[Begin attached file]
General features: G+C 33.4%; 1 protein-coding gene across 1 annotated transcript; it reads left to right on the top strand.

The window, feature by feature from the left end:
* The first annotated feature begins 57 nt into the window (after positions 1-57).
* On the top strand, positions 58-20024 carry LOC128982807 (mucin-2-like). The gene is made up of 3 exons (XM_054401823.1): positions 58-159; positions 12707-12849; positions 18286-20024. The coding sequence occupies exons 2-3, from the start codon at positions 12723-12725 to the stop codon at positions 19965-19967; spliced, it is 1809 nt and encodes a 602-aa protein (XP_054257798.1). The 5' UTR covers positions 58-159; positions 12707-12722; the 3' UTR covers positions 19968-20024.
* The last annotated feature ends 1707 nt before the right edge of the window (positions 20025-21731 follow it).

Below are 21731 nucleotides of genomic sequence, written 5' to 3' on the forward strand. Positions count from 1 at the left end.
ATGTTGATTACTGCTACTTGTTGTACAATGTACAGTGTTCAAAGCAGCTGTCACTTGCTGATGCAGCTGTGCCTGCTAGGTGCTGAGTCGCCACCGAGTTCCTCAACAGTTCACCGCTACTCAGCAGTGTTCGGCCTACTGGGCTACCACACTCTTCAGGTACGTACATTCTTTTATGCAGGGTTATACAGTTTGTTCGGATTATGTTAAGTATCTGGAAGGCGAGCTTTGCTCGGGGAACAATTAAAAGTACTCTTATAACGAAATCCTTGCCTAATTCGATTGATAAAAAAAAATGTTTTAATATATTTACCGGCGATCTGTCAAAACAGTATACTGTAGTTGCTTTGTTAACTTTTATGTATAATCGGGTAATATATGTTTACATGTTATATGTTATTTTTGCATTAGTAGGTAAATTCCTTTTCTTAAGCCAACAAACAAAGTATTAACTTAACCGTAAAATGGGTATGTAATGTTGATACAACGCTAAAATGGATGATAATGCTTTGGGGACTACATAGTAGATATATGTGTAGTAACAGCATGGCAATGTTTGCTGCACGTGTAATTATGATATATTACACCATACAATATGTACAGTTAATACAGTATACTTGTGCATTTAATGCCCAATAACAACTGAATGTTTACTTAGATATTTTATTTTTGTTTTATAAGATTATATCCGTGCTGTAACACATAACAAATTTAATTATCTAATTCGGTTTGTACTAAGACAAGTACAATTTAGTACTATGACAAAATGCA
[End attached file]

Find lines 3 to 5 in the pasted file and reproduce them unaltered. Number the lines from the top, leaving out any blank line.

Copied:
* The first annotated feature begins 57 nt into the window (after positions 1-57).
* On the top strand, positions 58-20024 carry LOC128982807 (mucin-2-like). The gene is made up of 3 exons (XM_054401823.1): positions 58-159; positions 12707-12849; positions 18286-20024. The coding sequence occupies exons 2-3, from the start codon at positions 12723-12725 to the stop codon at positions 19965-19967; spliced, it is 1809 nt and encodes a 602-aa protein (XP_054257798.1). The 5' UTR covers positions 58-159; positions 12707-12722; the 3' UTR covers positions 19968-20024.
* The last annotated feature ends 1707 nt before the right edge of the window (positions 20025-21731 follow it).